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Mere Mortals: Literary Evening 2016

Text by Cheryl Tan (2T01) and Farahna Alam (2T06)

22 July brought CJC a thrum of nervous excitement among the JC2 Literature students amidst the A level grind as months of hard work culminated in the highly anticipated Literary Evening of 2016.

A signature programme of the CJC Literature Department, Literary Evening offers the graduating batch a chance to stage original adaptations of any of the five literary texts they study, synthesising and exploring thematic and technical features of the texts. Past years have seen prequels, sequels, and fusions of texts.

With a simple yet poignant theme, Mere Mortals, the audience was treated to five plays exploring human frailty in a world of literary possibility. Emceed by Jernon and Vienne, the evening opened with a bang with 2T01/21’s Till Sin Do Us Part, a riveting fusion of A Streetcar Named Desire and The Scarlet Letter, where Blanche and Hester are bound by love and lust for a fallen minister. Ending in forgiveness and salvation, this unrelenting strength portrayed the infallibility of sisterhood against the backdrop of a fallen world.

The H1 classes (2T05/16/18/29) proved themselves a force to be reckoned with, as they highlighted the futility of a mother’s helpless actions, with their incredibly heart-wrenching exploration of the Keller family’s inevitable destruction. Archer’s timely appearance in their play, All My Innocence, brings the realisation of the impotence of fighting against fate.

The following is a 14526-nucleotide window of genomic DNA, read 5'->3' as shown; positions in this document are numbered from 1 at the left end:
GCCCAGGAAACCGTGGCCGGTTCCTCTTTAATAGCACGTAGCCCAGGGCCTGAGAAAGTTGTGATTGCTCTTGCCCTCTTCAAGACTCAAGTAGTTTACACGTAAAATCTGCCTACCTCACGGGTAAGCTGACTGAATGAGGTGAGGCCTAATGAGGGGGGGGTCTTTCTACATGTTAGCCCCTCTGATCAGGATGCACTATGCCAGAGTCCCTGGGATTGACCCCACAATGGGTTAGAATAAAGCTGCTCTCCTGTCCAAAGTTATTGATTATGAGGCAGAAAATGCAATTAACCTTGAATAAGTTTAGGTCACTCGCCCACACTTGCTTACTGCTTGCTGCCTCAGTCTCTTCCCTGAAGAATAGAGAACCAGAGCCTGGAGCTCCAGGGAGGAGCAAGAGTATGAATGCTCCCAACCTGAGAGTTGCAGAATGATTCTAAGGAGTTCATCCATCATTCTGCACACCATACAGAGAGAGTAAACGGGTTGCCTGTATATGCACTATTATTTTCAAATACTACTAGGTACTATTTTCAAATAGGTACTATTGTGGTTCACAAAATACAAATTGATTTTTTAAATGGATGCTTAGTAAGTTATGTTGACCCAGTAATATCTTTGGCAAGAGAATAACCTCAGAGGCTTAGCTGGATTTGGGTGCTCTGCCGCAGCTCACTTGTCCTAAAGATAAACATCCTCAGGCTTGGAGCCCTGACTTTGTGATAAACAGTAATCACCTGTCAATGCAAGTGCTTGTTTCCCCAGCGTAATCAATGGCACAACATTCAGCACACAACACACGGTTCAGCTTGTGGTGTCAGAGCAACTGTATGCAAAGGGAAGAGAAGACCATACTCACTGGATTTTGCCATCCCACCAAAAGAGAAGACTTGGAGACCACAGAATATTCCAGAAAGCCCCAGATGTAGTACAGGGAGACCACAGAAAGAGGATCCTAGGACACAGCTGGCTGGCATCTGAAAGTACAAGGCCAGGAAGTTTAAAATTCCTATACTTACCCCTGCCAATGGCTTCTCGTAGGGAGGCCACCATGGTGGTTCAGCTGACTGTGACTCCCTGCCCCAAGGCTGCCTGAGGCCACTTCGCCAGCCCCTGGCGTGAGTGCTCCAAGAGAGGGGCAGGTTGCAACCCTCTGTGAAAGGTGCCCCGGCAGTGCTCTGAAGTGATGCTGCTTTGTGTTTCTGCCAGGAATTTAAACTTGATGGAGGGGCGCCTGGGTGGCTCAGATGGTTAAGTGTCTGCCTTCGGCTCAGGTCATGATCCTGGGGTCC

2T04/25’s The Reckoning was a brilliant portrayal of sin as a universal trait. The play initially focused on Blanche’s and Dimmesdale’s sins, dramatised through the fast-paced action of their play. Yet the audience’s perceptions of sin were challenged, as the play ended with a dramatic twist, showing the ubiquity of sin.

2T06’s Once Upon A Dream, an amalgamation of A Streetcar Named Desire and All My Son’s, captured the hearts of the audience through their powerful portrayal of Kate and Blanche living in a world of their dreams. Yet reality punctures their layers of delusions. Blanche’s haunting cry for help at the end proved once again that we are at times powerless against our circumstances.

In its most astoundingly memorable finale yet, this year’s Literary Evening hosted its first-ever alumni performance, Gods Do Not Bleed. With elements of physical theatre and Brechtian flourishes, this play was an abstract portrayal of the power and fallibility of self-styled ‘gods’.

CJC’s Literary Evening 2016 demonstrated once more the creative ingenuity that is possible when students are empowered to experiment and be self-directed in their learning. In translating their learning into works of art, the Literature class of 2016 showed that while they may be mere mortals, they are not merely mortal.